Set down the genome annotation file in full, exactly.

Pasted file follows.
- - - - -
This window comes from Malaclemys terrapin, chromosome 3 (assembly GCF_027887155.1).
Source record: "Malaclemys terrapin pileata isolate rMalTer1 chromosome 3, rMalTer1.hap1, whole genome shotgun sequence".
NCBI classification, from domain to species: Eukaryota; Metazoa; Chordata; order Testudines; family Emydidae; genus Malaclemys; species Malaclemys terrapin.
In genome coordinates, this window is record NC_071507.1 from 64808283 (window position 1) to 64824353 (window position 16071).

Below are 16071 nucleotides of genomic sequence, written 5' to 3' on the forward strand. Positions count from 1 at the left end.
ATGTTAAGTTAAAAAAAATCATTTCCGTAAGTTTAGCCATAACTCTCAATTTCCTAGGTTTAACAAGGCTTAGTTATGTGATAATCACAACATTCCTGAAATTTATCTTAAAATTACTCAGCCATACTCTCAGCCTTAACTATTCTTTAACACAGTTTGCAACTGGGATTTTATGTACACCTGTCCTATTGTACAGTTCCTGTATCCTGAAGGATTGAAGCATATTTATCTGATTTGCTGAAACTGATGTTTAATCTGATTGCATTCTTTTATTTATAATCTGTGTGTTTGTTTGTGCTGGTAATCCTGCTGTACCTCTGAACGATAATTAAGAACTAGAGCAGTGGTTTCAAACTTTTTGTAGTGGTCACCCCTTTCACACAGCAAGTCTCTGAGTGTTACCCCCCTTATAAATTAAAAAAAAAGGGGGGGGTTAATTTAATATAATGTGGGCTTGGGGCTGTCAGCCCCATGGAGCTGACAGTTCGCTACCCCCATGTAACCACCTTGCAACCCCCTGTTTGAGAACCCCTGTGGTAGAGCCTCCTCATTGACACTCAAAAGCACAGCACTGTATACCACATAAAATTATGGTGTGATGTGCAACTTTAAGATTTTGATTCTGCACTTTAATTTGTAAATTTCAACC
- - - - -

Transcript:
This window comes from Malaclemys terrapin, chromosome 3 (assembly GCF_027887155.1).
Source record: "Malaclemys terrapin pileata isolate rMalTer1 chromosome 3, rMalTer1.hap1, whole genome shotgun sequence".
NCBI classification, from domain to species: Eukaryota; Metazoa; Chordata; order Testudines; family Emydidae; genus Malaclemys; species Malaclemys terrapin.
In genome coordinates, this window is record NC_071507.1 from 64808283 (window position 1) to 64824353 (window position 16071).

Below are 16071 nucleotides of genomic sequence, written 5' to 3' on the forward strand. Positions count from 1 at the left end.
ATGTTAAGTTAAAAAAAATCATTTCCGTAAGTTTAGCCATAACTCTCAATTTCCTAGGTTTAACAAGGCTTAGTTATGTGATAATCACAACATTCCTGAAATTTATCTTAAAATTACTCAGCCATACTCTCAGCCTTAACTATTCTTTAACACAGTTTGCAACTGGGATTTTATGTACACCTGTCCTATTGTACAGTTCCTGTATCCTGAAGGATTGAAGCATATTTATCTGATTTGCTGAAACTGATGTTTAATCTGATTGCATTCTTTTATTTATAATCTGTGTGTTTGTTTGTGCTGGTAATCCTGCTGTACCTCTGAACGATAATTAAGAACTAGAGCAGTGGTTTCAAACTTTTTGTAGTGGTCACCCCTTTCACACAGCAAGTCTCTGAGTGTTACCCCCCTTATAAATTAAAAAAAAAGGGGGGGGTTAATTTAATATAATGTGGGCTTGGGGCTGTCAGCCCCATGGAGCTGACAGTTCGCTACCCCCATGTAACCACCTTGCAACCCCCTGTTTGAGAACCCCTGTGGTAGAGCCTCCTCATTGACACTCAAAAGCACAGCACTGTATACCACATAAAATTATGGTGTGATGTGCAACTTTAAGATTTTGATTCTGCACTTTAATTTGTAAATTTCAACC